Generally, we walk with our toes outwards but some children are seen walking with their toes pointed inwards. Sometimes, parents neglect this as a childish act but this could be the initial sign of some serious concern. The term given to this condition is pigeon toeing. As per Dr. Surbhit Rastogi, Consultant Paediatric Orthopaedic Surgeon, Indian Spinal Injuries Centre, New Delhi, pigeon toes are more commonly seen in children than in adults and in most of the cases it is cured before they become teenagers.
What is Pigeon Toeing?
It is a health condition commonly known as pigeon toes or paediatric intoeing gait and can happen when they are either walking or running. If a child is pigeon-toed, it does not necessarily mean there is something wrong with the feet. The good news is, in most of the cases, pigeon toes get resolve spontaneously with growth and rarely persist into adult life. However, if the problem continues beyond the age of 8 years, it may signify a deeper, a more complex problem and may need a specialist’s help. The condition can affect one or both feet and often develops in the womb or due to genetic anomalies. Children with this condition do not usually feel any pain but may experience frequent falls.
Treatment of Pigeon Toes
There are few situations in which treatment is necessary-
- 1) Rigid Metatarsus Adductus - includes a spectrum of disorders ranging from benign resolving flexible form to rigid deformity. Fortunately, 90% resolve spontaneously, especially the flexible forms that are due to intrauterine malposition.
- 2) Persistent severe tibial medial torsion after the age of 8 years may be corrected by a supra malleolar tibial rotational osteotomy. Since the tibia normally rotates with time, tibial medial torsion may improve spontaneously.
- 3) Persistent severe femoral anteversion of more than 50 degrees after the age of 8 years may justify correction.
- 4) Presence of significant functional and/or cosmetic deformity
- 5) Thigh-Foot angle greater than 3 standard deviations beyond the means i.e. medial torsion of greater than 15 degrees.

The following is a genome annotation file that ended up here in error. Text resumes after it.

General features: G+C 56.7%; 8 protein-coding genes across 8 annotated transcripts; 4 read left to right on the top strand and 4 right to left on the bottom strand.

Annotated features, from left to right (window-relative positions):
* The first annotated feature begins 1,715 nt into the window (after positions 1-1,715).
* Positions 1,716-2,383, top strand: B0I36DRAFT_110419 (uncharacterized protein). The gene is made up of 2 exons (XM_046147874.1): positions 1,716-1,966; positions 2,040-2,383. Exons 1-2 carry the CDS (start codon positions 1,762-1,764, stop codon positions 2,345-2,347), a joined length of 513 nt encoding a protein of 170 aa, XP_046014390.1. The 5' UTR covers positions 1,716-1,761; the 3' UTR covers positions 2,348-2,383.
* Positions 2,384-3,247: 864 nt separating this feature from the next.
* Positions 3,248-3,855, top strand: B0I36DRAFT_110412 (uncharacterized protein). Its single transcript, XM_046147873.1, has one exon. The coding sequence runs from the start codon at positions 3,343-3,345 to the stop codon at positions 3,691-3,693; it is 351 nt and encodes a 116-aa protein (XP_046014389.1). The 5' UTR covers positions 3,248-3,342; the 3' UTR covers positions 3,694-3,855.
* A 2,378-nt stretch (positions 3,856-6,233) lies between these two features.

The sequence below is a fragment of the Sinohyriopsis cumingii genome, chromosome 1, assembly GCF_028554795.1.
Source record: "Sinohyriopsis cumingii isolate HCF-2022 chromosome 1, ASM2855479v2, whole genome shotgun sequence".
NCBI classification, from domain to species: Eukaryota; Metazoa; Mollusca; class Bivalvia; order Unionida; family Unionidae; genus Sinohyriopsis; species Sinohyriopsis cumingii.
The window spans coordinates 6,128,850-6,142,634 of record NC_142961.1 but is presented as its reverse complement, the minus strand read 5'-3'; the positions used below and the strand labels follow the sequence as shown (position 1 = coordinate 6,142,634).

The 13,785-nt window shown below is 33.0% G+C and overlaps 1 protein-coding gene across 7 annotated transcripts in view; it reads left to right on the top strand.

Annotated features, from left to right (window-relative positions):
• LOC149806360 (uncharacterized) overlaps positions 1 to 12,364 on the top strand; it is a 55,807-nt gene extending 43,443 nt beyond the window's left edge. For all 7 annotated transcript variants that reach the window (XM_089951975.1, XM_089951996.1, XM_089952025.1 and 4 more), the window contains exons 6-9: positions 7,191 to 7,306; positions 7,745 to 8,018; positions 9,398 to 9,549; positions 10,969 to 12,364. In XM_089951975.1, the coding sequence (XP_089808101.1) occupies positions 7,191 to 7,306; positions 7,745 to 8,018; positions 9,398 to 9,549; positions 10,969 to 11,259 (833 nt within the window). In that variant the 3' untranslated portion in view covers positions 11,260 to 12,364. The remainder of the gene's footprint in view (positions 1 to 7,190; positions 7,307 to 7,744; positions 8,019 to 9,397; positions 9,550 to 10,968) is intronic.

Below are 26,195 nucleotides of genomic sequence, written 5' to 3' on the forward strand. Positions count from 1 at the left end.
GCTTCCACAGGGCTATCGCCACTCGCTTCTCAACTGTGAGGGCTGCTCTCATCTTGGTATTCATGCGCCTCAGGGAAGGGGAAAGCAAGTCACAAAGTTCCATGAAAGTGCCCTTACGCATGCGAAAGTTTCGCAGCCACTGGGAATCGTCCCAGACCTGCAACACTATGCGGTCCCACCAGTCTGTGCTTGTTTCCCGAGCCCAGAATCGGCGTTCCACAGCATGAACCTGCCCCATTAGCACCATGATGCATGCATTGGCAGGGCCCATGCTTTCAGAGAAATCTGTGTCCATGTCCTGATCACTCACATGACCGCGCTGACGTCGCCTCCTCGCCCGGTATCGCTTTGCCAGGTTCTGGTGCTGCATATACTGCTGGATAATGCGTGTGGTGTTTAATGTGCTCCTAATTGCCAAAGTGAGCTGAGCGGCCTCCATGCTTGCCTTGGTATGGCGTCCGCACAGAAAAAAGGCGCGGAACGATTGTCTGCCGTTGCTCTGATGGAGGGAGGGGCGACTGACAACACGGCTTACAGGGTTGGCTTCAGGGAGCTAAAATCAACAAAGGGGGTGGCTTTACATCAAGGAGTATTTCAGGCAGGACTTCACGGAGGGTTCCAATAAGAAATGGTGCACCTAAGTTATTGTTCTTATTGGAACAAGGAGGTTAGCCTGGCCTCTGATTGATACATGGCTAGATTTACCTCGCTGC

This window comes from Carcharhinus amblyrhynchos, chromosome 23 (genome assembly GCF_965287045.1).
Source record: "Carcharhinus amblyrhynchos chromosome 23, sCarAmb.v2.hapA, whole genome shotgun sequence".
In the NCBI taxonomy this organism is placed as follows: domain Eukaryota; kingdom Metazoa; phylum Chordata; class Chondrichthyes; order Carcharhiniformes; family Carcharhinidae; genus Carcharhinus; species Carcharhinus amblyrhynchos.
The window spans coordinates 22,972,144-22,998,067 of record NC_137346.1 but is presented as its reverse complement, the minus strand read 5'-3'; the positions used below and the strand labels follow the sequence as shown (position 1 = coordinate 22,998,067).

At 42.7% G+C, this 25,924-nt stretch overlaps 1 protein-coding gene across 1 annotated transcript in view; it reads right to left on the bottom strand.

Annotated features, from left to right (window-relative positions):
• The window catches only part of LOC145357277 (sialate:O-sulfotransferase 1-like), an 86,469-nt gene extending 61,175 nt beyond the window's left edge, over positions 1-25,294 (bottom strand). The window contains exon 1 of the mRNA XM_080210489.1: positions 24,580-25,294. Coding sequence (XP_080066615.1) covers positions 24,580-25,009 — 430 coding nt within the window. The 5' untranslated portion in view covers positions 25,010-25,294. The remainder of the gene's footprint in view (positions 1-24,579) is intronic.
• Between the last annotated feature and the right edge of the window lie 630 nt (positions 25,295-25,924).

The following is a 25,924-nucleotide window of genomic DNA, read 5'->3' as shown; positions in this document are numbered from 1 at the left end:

The management of rotational problems/in-toeing gait has been controversial. Physicians were polarized. The interventionists treated children with shoe modifications, braces, exercises and sometimes by operative corrective surgeries. The non-interventionists insisted the child should be left alone.
Recent studies suggest that most problems resolve spontaneously, common interventions such as shoe modifications are ineffective, the severe persistent deformity may produce disability and operative correction in the rare situation of persistent deformity a disability is justified.
How to manage children with pigeon toes?
Most children should be managed by observation only. The greatest challenge for management is dealing with the family. In our society of perceived medical miracles, management by simple observation is often readily not accepted. To overcome the innate parental need to do something, several steps are necessary. These steps include a careful evaluation of the child, explanation of the findings, reassurance about the future and an offer to provide follow-up care. In answering the question ‘Whom to treat?’, only rarely the Orthopaedist treat the child. We must usually manage the mother's and always the grandmother's concerns.
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